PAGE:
Sam Brownback

Stephen Koranda file photo

Kansas Gov. Sam Brownback is calling for an investigation into the abortion provider Planned Parenthood after the release of two videos that have caught national headlines. As KPR’s Stephen Koranda reports, Brownback wants to know if Kansas abortion providers are selling tissue from aborted fetuses.

Sean Sandefur file photo

TOPEKA, Kan.--Kansas Gov. Sam Brownback's campaign approached a Westar Energy official for a campaign debt donation while the utility is in the process of seeking a rate increase, a newspaper reported.

Stephen Koranda file photo

Governor Sam Brownback says his administration could pursue new religious liberties legislation in response to the U.S. Supreme Court’s ruling on same-sex marriage. A Kansas bill on that topic attracted national attention in 2014 and eventually stalled in the Legislature.

Today, Brownback also defended the state’s refusal so far to recognize same-sex marriages when it comes to state services. He says the changes needed are still under consideration.

Ervins Strauhmanis, flickr Creative Commons

Kansas is kicking off a new fiscal year Wednesday. The state wrapped up last fiscal year with tax collections coming in $22 million below estimates in June. State lawmakers didn't plan on a big savings account in this new fiscal year, and that makes the monthly revenue numbers critical.

Kansas lawmakers cut taxes several years ago. This year, they raised taxes and made cuts to balance the budget, but those changes still leave a state savings account estimated at under $100 million at the end of our new fiscal year.

Stephen Koranda file photo

An advocacy group in Kansas is relieved that the U.S. Supreme Court has upheld a key part of the federal health care overhaul, but members of the state's congressional delegation say they'll still push for its repeal.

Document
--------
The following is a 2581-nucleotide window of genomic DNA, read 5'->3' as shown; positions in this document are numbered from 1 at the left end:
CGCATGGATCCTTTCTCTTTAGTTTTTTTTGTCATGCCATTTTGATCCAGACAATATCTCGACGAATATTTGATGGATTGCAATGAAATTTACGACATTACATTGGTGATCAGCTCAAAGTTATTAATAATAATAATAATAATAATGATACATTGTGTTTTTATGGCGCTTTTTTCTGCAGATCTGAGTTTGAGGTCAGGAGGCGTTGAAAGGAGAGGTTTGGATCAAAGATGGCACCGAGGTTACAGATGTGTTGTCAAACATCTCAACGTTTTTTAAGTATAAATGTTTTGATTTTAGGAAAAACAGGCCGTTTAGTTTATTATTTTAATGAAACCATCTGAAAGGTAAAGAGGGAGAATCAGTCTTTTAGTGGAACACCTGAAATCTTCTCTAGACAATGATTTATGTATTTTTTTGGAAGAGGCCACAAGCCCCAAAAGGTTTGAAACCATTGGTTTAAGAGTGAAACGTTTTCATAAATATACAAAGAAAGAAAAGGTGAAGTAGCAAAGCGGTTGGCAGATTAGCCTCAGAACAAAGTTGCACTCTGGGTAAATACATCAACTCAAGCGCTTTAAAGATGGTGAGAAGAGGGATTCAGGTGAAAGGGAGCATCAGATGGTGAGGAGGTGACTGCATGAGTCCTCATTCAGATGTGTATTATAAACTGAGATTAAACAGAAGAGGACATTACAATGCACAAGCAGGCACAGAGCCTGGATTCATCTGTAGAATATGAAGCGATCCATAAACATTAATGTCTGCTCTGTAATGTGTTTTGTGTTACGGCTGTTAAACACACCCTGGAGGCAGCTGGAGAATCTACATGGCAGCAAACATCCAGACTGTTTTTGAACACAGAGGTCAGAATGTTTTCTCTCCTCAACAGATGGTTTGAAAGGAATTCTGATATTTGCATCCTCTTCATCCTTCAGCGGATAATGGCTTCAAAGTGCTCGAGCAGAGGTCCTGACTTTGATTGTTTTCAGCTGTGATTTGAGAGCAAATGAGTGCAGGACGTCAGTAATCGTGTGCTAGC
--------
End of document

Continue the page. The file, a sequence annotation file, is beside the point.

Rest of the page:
The high court on Thursday upheld health insurance subsidies for millions of consumers who purchased their coverage through a federal online marketplace. Kansas refused to set up its own exchange under the 2010 law.

Stephen Koranda file photo

Kansas already had the ninth-most regressive tax system in the nation, according to the Institute on Taxation and Economic Policy.

The tax increase signed last week by Gov. Sam Brownback to balance the budget and end the longest legislative session in state history will make the system less fair to low- and middle-income Kansans, said Matt Gardner, executive director of the nonpartisan think tank based in Washington, D.C.

Dave Ranney, Heartland Health Monitor

When the 2015 legislative session started in January, public health advocates had reason to be optimistic they could reach some of their most ambitious goals.

The Kansas Hospital Association was ramping up efforts to expand Medicaid coverage to about 100,000 uninsured Kansans with the political implications of the 2014 election over.

Newly re-elected Gov. Sam Brownback had proposed to almost triple the state cigarette tax — a prospect that won quick support from groups that fight cancer and heart disease.

Kansas Legislature

A Democratic legislator says Kansas lawmakers need to rewrite campaign finance laws to close what he sees as a loophole involving loans by candidates to their own campaigns.

Democratic Rep. Jim Ward of Wichita called for a review of campaign finance laws Wednesday. His comments came after the U.S. attorney's office in Kansas said it expected no federal criminal charges to be filed from an investigation of loans by Lt. Gov. Jeff Colyer to his and Gov. Sam Brownback's re-election campaign.

Gage Skidmore, flickr Creative Commons

Governor Sam Brownback is defending the tax package passed by the state Legislature in the final hours of its 113-day session. Jim McLean has more.

From the Associated Press:

Republican Gov. Sam Brownback said Tuesday that Kansas isn't really increasing taxes even though the state will raise its sales and cigarette taxes to balance the budget.

Sean Sandefur file photo

Kansas Gov. Sam Brownback has signed a bill giving him more discretion in making some budget cuts during the next fiscal year while protecting aid to public schools.

The Republican governor signed the measure Tuesday. It will remain in effect only during the fiscal year that begins July 1.